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UW-Milwaukee - Center for Economic Development

Policy Research Report Abstract

Curbing Industrial Decline or Thwarting Redevelopment? An Evaluation of Chicago's Clybourn Corridor, Goose Island, and Elston Corridor Planned Manufacturing Districts
by Joel Rast

Executive Summary

During the late 1980s, the City of Chicago initiated an innovative policy to preserve manufacturing employment in a rapidly gentrifying area on the city's Near North Side just north of Goose Island. In 1988, a 115-acre area between Clybourn Avenue and the Chicago River (the "Clybourn Corridor") was designated as a Planned Manufacturing District (PMD). A PMD is a special zoning designation which places significant restrictions on the rezoning of industrial land for non-industrial uses. PMDs are intended to preserve manufacturing jobs by protecting industrial firms from encroachment by land uses incompatible with manufacturing. In 1990, the Goose Island and Elston Corridor PMDs were established nearby.

This study evaluates the performance of these three PMDs during the period from 1988-2004. The study's principal objective is to determine how effective these PMDs have been in retaining manufacturing businesses and jobs. While Chicago now has a total of 13 PMDs, the majority of them have been in existence for less than two years. PMDs that have been in place for 15 years or longer may provide valuable lessons that can be applied to the city's newer PMDs and to areas where the creation of PMDs is under consideration. The study's principal findings are as follows:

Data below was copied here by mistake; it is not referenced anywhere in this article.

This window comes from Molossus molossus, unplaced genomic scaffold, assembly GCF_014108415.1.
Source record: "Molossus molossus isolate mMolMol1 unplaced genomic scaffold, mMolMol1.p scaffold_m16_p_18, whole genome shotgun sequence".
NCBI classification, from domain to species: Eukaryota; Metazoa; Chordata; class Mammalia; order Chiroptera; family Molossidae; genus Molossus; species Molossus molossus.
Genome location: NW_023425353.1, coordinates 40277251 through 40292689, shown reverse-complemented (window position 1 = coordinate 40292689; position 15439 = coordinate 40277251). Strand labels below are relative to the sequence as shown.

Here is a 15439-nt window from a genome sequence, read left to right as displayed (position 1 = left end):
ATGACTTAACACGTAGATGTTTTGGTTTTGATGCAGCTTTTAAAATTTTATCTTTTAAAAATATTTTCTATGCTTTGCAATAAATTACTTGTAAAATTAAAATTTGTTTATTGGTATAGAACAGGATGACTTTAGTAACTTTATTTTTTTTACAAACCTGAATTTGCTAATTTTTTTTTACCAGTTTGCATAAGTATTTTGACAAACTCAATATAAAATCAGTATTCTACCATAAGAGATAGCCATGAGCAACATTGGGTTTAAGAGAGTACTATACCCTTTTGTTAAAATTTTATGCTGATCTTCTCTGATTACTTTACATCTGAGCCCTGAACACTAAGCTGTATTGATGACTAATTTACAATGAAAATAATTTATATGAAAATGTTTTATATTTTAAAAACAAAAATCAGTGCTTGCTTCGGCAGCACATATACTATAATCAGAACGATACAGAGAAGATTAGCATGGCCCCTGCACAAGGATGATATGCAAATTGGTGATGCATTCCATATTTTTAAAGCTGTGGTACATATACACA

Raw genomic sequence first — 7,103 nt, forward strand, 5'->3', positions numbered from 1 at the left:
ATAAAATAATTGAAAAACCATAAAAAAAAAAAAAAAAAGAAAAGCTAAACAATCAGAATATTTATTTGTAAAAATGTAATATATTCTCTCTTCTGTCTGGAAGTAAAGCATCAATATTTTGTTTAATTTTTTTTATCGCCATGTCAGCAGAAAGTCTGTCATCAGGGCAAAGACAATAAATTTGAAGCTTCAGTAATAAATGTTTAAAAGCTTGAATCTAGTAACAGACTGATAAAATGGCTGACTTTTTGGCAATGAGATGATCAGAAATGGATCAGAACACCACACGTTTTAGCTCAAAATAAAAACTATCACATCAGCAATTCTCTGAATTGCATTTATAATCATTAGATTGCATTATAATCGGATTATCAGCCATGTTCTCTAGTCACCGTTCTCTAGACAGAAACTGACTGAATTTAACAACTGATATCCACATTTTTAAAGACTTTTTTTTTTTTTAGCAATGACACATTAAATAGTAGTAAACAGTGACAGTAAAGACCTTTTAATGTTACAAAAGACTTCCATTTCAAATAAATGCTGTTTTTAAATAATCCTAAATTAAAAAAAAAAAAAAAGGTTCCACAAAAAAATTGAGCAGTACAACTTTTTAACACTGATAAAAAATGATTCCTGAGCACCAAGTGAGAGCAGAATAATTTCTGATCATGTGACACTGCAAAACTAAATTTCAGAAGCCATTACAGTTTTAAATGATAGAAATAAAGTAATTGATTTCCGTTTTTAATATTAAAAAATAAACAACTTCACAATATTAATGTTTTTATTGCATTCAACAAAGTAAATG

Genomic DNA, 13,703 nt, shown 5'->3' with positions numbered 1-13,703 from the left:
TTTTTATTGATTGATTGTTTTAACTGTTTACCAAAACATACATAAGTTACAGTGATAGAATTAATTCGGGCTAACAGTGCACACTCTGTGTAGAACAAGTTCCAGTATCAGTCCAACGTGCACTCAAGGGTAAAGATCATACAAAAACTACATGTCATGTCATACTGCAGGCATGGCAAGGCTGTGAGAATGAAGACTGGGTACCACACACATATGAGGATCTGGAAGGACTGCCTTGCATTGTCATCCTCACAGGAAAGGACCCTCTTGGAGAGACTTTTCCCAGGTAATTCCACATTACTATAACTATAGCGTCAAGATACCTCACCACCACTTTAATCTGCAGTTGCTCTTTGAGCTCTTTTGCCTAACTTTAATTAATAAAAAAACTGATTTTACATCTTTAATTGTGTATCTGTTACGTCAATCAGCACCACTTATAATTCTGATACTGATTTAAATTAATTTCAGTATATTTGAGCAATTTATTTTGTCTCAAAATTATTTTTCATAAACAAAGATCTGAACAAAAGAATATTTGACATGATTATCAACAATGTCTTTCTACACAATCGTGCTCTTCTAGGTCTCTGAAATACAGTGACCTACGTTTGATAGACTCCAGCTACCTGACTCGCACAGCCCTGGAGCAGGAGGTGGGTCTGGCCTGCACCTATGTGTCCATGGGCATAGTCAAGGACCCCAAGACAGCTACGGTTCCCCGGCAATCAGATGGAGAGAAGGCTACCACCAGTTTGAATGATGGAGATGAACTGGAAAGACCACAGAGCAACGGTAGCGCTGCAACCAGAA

In terms of overall business and job creation and retention, the PMDs have performed well. From 1988-2004, the number of businesses in the PMDs increased from 255 to 356, while jobs increased from 6,588 to 7,415. More troublesome is the performance of manufacturing in the PMDs during this period. Both manufacturing jobs and businesses experienced a sharp decline. This means that all the net growth in businesses and jobs in the PMDs from 1988-2004 occurred in sectors besides manufacturing. At the same time, manufacturing in the PMDs has recovered in recent years after bottoming out during the late 1990s.

Of the three PMDs, the Clybourn Corridor has fared the worst in terms of industrial retention. Despite the establishment of the PMD in 1988, the Clybourn Corridor has transitioned from a largely industrial area to a retail area. For every new retail job created during the 1988-2004 period, roughly one manufacturing job was lost.

The Goose Island PMD has performed the strongest of the three PMDs. Jobs on Goose Island rose from 1,256 in 1988 to just over 2,000 in 2004. Manufacturing did not fare as well as other sectors, however, with employment falling from 406 workers in 1988 to 310 workers in 2004. A worker on Goose Island today is more likely to be employed in a warehouse than in an industrial firm. The decline of value-added activities on Goose Island and in the other PMDs has likely affected the earnings of workers in a negative way.

The industrial retention performance of the Elston Corridor PMD has been comparable to Goose Island, with manufacturing experiencing a decline from 1988 to 2000 but showing signs of recovery in more recent years. Confidence in the PMD among Elston Corridor stakeholders is weak in places. Vacant property in some locations has created the perception that the PMD is no longer working effectively.

The Clybourn Corridor, Goose Island, and Elston Corridor PMDs have not been problem free, but our research indicates they remain fundamentally sound. Moreover, they appear to be necessary to protect certain property owners from encroachment by incompatible land uses. City officials should continue to work with PMD stakeholders to uphold confidence in the PMDs and to better ensure that they perform their intended function of providing living wage jobs for Chicago residents.

The complete report (401k) is available in Adobe's Acrobat format. Acrobat Reader is required to view the file. Use Adobe's web site to download a free copy of Acrobat Reader.

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